Their point was that if we don’t do something about the plethora of chickens and the poo that comes with them, then “quality tourists” will not come here and we then look like a third world destination.
Imagine you’ve invited guests from another country to dinner. The house is all ready for their arrival and you all put on a smiley face so they feel welcome. You talk about how the weather is better than where they are from and then as they leave they tell you, “by the way we think your house is a mess.
“And do something about those chickens in your yard because they are annoying.”
In this situation, I would probably show them the door before dessert. Politely place my hand behind their backs and direct them to the roadside, where they would find the quickest exit home. And they would never be invited to my home again.
This idea that we are somehow at the beckoning call of “quality tourists” from New Zealand is arrogance beyond belief. I remember one time walking through town on a Sunday morning and an Australian tourist stopped me to ask where was a good place to buy a coffee. She asked why everything was shut. I politely said to her most things were closed on a Sunday because that’s the way we choose to live here.
Her response was an agitated, “Well if you want us to come here, then don’t you think you should make it more open and somewhere for us to get a coffee on a Sunday?”
I was incensed by her sense of entitlement. She had bought a ticket and paid for accommodation, so that somehow also meant that we, the people of the Cook Islands, should be at her beck and call and when she wanted coffee, then coffee should be available to her.
I politely reminded her that this was more than just a holiday destination. In fact this was our home. First and foremost, I told her, we live here and we like this lifestyle, not having everything open on a Sunday. And with that, she went off looking for her coffee.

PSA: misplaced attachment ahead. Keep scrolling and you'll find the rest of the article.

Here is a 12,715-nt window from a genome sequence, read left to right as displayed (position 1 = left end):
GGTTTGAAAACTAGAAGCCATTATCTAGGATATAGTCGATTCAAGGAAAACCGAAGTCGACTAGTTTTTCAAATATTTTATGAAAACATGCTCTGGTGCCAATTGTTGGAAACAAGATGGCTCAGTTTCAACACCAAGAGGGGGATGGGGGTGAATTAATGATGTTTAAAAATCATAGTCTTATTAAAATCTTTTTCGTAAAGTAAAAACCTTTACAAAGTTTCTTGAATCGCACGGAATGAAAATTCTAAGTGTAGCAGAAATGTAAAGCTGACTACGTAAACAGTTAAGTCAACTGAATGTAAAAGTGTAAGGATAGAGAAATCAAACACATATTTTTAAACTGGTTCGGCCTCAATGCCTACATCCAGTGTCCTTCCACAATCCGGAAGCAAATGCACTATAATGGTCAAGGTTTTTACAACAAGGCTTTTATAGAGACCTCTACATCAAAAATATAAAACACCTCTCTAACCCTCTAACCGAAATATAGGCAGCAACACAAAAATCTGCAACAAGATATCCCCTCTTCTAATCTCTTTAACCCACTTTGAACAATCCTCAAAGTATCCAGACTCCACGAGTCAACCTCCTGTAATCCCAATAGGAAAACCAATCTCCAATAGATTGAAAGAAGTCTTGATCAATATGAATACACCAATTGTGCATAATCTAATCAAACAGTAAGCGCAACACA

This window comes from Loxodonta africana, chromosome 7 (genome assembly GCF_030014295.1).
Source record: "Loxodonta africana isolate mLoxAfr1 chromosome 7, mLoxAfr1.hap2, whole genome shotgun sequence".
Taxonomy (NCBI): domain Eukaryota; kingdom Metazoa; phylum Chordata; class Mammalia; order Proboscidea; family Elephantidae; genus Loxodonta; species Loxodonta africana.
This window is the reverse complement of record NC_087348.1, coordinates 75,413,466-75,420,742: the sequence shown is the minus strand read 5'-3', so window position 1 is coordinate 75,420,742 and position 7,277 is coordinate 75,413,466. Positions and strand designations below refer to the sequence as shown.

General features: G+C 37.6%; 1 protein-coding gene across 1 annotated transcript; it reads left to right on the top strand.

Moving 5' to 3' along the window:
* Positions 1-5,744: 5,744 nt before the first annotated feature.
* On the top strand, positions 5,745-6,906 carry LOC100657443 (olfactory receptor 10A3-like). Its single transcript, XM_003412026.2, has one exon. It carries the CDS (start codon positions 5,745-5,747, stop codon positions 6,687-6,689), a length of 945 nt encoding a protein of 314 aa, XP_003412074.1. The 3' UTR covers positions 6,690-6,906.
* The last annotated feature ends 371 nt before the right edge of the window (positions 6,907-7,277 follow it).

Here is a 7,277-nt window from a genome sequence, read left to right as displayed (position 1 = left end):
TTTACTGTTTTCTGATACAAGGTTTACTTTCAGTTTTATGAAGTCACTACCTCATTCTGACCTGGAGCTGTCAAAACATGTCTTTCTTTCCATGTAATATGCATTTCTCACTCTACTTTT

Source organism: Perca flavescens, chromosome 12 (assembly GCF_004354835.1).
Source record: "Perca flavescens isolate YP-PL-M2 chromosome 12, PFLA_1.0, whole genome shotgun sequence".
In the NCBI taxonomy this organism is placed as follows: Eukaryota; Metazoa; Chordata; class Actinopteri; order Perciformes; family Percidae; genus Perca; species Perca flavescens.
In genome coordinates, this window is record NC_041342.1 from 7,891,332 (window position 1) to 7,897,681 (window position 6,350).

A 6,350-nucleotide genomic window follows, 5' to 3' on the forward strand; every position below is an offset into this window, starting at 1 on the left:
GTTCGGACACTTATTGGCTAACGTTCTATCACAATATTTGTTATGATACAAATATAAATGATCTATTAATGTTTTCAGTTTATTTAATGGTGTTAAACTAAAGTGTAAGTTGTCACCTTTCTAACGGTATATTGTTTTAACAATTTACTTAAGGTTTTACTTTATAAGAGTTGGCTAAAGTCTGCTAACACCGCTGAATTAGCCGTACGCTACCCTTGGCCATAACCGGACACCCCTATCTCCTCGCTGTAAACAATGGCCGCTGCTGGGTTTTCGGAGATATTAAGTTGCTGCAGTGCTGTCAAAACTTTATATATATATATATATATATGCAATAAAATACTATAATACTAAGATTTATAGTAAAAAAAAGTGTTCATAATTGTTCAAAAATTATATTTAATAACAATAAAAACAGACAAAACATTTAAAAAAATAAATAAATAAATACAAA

Fortunately, she is part of a minority. Most visitors who come here, and with whom we have all probably interacted, do remember this is our home first. They are careful and mindful of our customs and our ways and don’t want to intrude on them, recognising that although they’ve paid money to get here, they are still guests and not entitled spoilt brats.
I had to smile as I read the tourist’s comment that if we didn’t get rid of chickens then “quality tourists” wouldn’t come here. I have met many quality tourists and for the most part they would never see our chicken population as something that diminishes the kinds of experience they can enjoy here.
For the most part, quality tourists are too overcome and overwhelmed with the many good people, the many helpful and accommodating people of the Cook Islands, to be bothered by the odd crowing rooster or chicken poo on the grass.
I have never been to a “third world” country, but I do know enough to know we have little in common with the likes of the city of Mogadishu or any third world country that I can think of. To say we are “third world” is simply insulting.
Whether it be too many dogs or too many chickens, too many thefts or assaults, can we please not ask for these things to change simply because it would make our tourists guests feel more comfortable. We must never forget that this is first and foremost our home, our Enua, the place where we live and breathe and raise our families. Surely the needs of our people, who live here, wherever they may come from, should be first and foremost in our minds. Followed, of course by the needs of our many quality guests from around the world.
As for our unhappy tourists, I was thinking as to where in the world they could find the tourist destination they are so desperately seeking. I actually found it, and I know just the place where they won’t have to worry about chickens and chicken poo.
They will find this place sitting in the lounge of their home in New Zealand. It will be cold and wet outside but they will be able keep themselves busy surfing the TV channels or watching re-runs of Shortland Street.
- Thomas Wynne